As the end of 2015 approaches, it seems timely to reflect on the year’s events and the lessons learned to take forward into 2016. After all, it is the festive season; a time to spend with family, to catch up with friends, to drink just a few too many sherries and snowballs (amongst other things). It is also a good time to stop and think about everything I have achieved so far on this ever-so-slightly-surreal-and-crazy-journey, and perhaps just as importantly, those elusive matters which either continue to challenge me, or remain outside of my grasp altogether.
Undoubtedly, my biggest achievement was publishing my first novel. Months later, I still feel super proud when I see its front cover shining from my bookshelf. It was a pleasure to research and to craft; it was a labour of love. Indeed, I enjoyed it so much, I’m doing it all over again!! Writing and publishing a book was a goal I set for myself a couple of years ago, and to have achieved it is still immensely satisfying. In addition, it is equally wonderful to read or hear great feedback about my book – so many people have told me that they enjoyed it, either verbally or by leaving me a nice review on Goodreads, Amazon etc. For a writer, I don’t think there is anything better than that.
Inevitably, there have been less positive moments. The first third of 2015 I focussed very hard on trying to muster some agent/publisher interest in my book. Now, I will say that I had no illusions of success when doing this. I knew it would be tough, that my chances of getting my book ‘picked up’ in the traditional sense were probably about as good as the odds of winning this week’s lotto. Nonetheless, I researched agencies and picked out those whose interests matched my novel, worked hard on my pitches, and jumped through all the various format hoops required to get my work to be merely glanced at. And the result was…a handful of rejection letters, some polite and considerate, others sloppy – in my opinion, phrases such as ‘thanks but I think I’ll pass’ don’t belong in a professional rejection letter, but maybe that’s just me. And those were the ones who replied – quite a number of others didn’t even bother.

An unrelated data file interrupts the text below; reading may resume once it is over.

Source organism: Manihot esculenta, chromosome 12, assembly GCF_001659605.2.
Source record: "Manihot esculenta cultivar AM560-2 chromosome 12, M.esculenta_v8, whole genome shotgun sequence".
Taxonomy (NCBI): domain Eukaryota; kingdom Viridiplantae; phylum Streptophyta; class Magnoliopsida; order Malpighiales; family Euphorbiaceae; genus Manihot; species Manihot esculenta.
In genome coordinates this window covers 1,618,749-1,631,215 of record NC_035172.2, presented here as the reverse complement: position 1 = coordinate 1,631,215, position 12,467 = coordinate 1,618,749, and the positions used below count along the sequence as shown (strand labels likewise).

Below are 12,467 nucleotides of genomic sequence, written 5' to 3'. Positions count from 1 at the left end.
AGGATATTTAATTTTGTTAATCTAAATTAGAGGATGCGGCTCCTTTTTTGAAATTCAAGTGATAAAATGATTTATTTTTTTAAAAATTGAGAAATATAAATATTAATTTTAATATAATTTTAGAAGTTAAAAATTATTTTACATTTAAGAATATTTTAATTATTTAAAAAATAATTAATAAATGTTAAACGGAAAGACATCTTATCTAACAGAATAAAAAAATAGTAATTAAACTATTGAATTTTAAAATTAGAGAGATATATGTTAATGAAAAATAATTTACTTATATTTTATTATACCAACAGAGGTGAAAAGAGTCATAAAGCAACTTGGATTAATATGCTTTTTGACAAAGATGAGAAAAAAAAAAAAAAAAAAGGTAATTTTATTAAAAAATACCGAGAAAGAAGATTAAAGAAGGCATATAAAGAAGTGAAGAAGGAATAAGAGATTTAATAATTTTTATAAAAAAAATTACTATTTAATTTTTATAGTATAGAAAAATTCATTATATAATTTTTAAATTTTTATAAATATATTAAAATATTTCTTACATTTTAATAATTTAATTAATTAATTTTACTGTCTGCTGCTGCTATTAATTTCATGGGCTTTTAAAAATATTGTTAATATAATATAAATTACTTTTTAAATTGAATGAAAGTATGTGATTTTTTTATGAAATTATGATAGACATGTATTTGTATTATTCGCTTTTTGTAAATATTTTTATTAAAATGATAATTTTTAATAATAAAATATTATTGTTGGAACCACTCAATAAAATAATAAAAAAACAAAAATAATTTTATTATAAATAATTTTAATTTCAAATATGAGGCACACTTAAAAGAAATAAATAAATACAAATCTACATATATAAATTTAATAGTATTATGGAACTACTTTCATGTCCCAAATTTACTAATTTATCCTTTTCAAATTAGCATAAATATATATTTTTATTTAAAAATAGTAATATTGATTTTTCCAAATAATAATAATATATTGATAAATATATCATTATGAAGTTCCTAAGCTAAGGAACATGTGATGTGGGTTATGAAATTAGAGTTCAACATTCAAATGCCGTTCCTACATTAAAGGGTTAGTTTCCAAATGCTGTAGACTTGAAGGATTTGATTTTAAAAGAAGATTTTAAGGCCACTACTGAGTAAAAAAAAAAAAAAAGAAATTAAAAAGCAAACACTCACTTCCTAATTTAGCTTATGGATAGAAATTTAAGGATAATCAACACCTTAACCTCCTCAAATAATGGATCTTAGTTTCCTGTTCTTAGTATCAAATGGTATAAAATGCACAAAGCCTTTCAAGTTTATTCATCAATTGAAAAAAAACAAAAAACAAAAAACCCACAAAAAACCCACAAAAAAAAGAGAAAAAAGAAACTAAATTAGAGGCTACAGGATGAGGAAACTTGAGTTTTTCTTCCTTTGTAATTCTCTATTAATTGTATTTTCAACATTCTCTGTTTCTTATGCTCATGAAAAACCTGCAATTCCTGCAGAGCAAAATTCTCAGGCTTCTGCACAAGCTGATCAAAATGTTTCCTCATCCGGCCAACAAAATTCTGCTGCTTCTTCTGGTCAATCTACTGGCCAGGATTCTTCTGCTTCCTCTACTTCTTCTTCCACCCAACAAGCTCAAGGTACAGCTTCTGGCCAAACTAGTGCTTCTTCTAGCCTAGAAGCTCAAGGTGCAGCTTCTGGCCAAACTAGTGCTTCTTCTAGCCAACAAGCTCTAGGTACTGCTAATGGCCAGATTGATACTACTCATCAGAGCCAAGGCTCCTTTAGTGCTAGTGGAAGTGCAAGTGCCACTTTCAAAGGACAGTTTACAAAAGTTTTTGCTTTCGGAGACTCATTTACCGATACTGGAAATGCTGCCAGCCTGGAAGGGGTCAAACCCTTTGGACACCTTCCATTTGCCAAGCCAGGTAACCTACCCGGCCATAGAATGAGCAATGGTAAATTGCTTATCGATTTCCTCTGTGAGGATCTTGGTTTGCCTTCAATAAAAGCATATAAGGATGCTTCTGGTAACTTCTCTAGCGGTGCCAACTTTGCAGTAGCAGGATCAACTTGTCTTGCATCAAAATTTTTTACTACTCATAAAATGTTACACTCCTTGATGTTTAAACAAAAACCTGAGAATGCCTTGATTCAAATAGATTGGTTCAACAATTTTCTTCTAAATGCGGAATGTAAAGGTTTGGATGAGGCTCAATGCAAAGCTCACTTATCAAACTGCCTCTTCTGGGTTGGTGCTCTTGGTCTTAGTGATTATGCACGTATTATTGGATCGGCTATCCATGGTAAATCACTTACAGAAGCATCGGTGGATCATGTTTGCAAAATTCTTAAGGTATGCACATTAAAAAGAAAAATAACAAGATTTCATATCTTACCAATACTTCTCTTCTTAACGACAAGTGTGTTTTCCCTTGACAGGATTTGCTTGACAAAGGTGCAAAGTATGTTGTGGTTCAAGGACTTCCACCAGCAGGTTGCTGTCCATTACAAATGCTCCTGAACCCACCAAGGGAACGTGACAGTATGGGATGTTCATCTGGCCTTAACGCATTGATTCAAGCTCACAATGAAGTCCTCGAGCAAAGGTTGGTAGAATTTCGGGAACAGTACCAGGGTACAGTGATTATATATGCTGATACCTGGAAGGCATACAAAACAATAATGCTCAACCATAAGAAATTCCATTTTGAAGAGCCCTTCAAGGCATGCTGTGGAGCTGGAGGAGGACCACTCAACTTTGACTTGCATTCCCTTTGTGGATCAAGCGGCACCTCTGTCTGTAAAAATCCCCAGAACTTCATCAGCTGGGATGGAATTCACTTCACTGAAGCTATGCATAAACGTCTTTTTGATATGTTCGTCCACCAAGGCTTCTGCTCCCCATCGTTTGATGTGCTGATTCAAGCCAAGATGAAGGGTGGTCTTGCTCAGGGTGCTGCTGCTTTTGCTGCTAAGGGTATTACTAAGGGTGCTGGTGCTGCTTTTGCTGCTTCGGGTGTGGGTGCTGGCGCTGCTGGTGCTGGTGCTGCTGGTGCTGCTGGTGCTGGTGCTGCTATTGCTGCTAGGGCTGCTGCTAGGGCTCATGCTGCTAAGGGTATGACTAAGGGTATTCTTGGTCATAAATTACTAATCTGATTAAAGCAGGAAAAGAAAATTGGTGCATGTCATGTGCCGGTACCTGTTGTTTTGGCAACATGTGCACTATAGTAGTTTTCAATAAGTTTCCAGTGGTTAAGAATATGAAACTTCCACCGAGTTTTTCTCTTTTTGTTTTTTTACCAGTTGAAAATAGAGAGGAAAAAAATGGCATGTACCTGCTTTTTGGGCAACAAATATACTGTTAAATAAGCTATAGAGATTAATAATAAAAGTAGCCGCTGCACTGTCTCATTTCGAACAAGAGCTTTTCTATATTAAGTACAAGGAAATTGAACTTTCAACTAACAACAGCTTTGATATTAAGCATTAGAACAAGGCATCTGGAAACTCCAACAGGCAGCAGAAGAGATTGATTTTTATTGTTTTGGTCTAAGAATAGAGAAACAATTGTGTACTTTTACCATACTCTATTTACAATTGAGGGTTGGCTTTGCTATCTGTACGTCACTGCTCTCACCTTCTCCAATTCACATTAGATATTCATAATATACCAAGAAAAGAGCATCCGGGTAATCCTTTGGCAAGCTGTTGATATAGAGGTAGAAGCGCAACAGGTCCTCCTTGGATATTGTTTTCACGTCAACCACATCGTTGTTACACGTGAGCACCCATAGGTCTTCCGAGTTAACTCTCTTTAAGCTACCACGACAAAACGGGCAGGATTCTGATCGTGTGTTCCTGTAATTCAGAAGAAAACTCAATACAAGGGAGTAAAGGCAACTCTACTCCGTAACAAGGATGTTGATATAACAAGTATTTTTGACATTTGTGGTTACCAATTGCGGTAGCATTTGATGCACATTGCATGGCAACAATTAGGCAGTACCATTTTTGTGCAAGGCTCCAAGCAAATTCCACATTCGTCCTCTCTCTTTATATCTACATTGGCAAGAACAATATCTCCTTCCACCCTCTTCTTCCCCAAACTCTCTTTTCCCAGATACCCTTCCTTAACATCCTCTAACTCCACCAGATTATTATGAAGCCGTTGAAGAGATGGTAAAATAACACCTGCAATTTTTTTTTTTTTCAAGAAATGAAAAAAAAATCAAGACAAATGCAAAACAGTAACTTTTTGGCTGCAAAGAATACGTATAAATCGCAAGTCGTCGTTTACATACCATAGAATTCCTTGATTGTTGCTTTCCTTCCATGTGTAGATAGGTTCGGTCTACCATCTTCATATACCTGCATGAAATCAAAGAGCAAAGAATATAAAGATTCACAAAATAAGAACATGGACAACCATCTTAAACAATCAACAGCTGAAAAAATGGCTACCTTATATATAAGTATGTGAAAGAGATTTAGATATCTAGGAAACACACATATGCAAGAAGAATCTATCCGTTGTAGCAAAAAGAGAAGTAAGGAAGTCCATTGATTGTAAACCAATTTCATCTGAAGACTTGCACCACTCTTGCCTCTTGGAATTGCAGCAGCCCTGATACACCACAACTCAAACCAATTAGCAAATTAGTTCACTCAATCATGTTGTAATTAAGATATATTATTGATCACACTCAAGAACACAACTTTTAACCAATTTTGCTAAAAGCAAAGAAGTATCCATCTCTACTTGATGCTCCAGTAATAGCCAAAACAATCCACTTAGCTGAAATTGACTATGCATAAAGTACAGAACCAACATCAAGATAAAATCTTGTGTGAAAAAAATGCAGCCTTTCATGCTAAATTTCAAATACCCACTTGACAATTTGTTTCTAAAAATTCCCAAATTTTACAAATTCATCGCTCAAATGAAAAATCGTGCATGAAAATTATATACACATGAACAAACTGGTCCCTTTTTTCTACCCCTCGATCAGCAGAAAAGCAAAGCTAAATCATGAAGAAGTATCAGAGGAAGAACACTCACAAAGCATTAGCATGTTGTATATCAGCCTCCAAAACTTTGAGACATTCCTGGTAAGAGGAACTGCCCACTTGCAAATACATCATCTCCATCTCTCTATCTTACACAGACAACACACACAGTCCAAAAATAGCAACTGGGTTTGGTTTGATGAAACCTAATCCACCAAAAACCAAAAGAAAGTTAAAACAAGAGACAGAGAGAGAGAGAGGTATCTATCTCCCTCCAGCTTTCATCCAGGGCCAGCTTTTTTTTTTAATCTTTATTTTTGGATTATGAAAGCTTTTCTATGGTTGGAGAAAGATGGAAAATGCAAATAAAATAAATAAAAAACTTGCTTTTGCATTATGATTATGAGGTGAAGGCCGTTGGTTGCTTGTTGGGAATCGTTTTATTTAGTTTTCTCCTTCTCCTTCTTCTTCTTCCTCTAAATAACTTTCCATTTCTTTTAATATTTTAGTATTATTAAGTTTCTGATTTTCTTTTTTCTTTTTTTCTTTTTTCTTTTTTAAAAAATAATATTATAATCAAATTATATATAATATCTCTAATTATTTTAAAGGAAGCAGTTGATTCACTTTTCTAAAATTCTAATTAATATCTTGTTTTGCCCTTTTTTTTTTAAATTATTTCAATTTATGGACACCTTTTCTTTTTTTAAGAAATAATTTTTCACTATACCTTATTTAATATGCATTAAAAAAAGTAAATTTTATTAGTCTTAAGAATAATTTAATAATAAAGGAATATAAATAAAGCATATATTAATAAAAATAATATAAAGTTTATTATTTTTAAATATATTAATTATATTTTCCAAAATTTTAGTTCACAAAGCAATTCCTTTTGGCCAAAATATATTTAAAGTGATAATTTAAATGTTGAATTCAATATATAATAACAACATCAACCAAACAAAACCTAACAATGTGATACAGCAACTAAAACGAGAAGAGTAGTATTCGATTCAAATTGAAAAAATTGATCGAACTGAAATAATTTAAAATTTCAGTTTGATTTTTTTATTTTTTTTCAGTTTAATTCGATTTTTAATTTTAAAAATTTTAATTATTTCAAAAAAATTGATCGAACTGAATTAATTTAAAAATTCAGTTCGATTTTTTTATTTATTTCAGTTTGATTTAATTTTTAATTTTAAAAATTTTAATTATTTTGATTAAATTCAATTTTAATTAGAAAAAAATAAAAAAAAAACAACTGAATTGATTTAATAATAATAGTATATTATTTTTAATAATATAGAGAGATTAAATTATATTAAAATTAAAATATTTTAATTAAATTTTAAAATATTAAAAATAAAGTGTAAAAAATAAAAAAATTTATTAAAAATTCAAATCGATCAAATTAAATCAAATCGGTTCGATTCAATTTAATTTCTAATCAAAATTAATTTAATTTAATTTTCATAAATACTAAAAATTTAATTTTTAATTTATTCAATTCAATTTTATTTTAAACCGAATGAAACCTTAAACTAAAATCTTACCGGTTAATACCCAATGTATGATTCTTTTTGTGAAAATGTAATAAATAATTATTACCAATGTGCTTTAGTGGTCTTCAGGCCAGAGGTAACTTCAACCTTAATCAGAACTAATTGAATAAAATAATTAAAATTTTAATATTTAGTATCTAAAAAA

But do you know what, I published my book anyway. The beauty of this modern age of self-publishing is that agents and publishers no longer get to decide what work sees the light of day and what is doomed to linger on the proverbial dusty shelf. Self-publishing means you get to circumvent that entire process, that you are empowered to put your own work out there (with the potential for increased royalties per sale, I might add). So, next time, when it comes to publishing book two, I’m skipping those well-crafted pitches, those polite but persuasive pleas for consideration. This is my work; I’ll take control of it.
Of course, empowerment is all well and good, but the downside to self-publishing is that you don’t have a grand machine behind you to do the marketing. This is something which continues to challenge me, and which I am aware I will need to become more creative about as I head towards publishing my second novel. It’s great that you can put your own work out there, but how do you get people to know about it? I’ll be honest; I’m pretty useless at self-promotion and I know it’s something I need to work on. But on the bright side I’ve also learnt a lot this year, some of which I’ve put into practice through Facebook, Twitter and Goodreads giveaways, other things I still need to work on, such as using my blog more effectively. I’ll get there in the end, I’m sure.
One thing is for certain – 2016 will see the release of my second book, the sequel to The Gisburn Witch. I will see you all along the road. Best wishes for 2016.